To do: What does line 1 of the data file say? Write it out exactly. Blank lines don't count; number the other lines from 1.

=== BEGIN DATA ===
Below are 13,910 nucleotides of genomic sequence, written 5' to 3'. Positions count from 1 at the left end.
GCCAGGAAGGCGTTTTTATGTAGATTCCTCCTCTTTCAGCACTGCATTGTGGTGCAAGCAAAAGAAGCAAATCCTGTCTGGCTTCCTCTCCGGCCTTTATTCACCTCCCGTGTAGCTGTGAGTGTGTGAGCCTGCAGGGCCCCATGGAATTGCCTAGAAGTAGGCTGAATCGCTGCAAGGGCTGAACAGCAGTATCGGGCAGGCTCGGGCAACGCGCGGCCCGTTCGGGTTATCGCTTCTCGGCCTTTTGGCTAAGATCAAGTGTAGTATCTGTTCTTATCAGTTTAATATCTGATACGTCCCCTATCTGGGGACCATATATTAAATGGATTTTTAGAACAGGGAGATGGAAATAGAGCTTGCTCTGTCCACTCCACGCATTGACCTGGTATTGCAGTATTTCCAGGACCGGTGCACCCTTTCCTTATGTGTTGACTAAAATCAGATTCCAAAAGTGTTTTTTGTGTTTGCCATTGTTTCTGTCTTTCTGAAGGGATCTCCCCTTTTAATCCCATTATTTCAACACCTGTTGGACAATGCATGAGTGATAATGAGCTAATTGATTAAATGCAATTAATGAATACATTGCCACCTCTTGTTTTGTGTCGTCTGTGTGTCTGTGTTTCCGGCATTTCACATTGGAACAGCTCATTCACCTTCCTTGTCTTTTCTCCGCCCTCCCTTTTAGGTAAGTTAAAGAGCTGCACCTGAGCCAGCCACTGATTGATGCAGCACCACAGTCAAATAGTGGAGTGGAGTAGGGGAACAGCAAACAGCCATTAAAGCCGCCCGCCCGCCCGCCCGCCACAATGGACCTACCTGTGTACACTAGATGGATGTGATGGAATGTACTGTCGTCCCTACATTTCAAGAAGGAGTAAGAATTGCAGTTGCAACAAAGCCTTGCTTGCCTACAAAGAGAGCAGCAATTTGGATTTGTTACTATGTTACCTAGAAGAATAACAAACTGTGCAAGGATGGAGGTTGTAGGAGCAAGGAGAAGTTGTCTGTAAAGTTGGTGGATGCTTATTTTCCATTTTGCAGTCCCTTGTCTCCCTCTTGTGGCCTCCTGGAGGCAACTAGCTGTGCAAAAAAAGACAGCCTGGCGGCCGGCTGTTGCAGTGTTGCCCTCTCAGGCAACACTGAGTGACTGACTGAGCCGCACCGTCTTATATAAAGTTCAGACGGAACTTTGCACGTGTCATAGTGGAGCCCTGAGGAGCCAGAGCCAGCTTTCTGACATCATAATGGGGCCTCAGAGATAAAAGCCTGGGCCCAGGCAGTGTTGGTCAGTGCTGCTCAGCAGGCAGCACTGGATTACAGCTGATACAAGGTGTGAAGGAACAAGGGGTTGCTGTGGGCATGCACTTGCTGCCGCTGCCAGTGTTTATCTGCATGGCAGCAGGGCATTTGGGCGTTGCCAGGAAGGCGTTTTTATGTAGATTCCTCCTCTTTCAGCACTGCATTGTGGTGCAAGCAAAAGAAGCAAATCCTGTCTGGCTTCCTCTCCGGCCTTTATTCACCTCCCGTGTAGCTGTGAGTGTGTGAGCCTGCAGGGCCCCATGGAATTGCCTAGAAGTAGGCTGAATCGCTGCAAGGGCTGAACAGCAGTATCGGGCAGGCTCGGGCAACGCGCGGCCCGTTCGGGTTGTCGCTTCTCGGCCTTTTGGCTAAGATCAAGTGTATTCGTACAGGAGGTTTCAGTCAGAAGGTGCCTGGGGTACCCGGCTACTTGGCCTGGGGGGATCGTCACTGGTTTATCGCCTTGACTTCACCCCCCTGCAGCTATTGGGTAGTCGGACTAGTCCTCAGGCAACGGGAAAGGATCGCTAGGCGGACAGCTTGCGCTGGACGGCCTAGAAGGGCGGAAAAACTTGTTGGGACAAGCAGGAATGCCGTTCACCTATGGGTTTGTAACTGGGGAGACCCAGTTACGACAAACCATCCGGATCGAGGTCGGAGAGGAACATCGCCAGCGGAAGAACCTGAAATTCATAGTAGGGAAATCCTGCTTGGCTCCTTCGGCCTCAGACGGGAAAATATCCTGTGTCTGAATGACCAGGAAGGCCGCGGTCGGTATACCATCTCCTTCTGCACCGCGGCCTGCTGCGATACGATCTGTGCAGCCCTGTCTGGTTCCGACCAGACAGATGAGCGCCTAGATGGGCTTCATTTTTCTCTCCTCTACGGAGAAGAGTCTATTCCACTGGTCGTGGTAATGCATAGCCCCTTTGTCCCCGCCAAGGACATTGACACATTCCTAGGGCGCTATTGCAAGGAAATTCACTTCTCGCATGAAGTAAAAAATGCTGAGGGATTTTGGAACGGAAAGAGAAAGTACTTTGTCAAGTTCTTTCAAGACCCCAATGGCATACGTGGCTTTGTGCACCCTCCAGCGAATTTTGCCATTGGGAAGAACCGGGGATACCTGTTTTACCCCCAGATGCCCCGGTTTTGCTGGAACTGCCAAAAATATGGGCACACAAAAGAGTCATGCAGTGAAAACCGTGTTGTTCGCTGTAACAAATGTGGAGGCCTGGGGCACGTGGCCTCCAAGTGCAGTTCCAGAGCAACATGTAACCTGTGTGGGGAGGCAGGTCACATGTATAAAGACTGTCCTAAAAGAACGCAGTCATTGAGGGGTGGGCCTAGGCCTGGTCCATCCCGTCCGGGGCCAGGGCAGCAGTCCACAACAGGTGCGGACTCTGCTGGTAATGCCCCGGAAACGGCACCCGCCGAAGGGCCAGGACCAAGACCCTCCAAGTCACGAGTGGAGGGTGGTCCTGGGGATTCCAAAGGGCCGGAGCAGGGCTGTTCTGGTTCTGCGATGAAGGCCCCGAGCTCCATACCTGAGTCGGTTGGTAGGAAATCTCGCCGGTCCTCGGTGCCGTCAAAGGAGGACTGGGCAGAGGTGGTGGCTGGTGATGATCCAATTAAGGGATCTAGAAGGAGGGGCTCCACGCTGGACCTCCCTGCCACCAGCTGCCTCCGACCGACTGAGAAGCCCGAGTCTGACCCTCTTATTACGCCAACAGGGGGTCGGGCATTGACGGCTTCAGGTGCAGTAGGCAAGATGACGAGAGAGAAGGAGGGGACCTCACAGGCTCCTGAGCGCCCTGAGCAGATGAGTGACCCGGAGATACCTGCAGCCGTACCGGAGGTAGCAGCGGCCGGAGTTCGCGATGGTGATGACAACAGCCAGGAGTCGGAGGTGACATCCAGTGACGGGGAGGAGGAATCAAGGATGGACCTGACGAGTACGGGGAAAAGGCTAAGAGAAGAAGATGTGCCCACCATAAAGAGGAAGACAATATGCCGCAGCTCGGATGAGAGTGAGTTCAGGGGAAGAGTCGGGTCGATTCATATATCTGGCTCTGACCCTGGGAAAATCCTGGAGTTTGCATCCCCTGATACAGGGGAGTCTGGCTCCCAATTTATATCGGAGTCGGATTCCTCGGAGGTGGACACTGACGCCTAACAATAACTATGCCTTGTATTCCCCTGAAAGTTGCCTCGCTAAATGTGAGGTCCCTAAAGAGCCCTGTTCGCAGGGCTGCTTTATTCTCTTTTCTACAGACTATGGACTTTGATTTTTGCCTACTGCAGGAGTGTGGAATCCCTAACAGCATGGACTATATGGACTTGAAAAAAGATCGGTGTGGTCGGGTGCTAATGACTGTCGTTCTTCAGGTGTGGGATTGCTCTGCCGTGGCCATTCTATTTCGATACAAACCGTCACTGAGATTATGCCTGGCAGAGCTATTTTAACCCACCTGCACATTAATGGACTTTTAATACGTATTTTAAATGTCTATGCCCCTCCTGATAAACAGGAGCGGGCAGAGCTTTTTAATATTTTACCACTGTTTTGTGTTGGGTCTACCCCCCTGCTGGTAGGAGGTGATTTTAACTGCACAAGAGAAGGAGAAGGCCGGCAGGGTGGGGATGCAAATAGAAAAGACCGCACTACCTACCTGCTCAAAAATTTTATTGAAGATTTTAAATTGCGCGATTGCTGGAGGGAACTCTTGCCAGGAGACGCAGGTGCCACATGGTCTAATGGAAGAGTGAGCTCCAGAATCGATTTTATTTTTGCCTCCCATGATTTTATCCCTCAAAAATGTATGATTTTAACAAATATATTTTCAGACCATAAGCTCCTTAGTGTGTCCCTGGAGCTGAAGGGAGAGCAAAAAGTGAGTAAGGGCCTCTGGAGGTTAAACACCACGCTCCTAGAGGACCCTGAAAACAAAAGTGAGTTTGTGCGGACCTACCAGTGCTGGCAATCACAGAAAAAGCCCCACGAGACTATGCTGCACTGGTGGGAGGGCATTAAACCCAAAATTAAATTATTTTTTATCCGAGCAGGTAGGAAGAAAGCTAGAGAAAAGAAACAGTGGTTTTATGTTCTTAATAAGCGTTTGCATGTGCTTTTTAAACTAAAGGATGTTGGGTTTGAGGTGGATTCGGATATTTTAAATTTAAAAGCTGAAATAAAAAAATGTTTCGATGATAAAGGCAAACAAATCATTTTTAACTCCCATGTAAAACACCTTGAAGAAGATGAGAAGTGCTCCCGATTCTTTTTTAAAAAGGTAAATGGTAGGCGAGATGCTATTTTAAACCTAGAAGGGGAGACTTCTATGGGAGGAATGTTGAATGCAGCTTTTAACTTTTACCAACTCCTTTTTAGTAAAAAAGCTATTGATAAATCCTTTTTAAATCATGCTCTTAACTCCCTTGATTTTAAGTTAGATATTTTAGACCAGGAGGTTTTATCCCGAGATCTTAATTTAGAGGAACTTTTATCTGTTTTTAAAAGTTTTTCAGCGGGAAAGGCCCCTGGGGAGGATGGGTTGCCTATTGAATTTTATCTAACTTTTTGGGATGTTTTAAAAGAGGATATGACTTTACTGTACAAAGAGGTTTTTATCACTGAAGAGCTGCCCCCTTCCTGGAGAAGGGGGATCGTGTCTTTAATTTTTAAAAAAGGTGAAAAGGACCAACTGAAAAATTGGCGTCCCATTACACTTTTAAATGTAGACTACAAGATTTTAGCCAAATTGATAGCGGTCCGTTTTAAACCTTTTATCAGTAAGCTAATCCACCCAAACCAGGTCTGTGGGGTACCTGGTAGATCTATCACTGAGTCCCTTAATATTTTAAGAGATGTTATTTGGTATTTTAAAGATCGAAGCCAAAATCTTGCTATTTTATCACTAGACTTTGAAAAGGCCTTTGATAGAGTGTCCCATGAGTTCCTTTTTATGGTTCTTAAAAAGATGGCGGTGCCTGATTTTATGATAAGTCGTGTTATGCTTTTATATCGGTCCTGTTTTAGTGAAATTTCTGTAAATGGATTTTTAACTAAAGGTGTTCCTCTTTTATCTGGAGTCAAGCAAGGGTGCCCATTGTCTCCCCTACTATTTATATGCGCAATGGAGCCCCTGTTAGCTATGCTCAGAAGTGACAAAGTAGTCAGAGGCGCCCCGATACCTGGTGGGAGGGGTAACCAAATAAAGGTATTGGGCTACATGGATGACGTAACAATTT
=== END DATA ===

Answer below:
Below are 13,910 nucleotides of genomic sequence, written 5' to 3'. Positions count from 1 at the left end.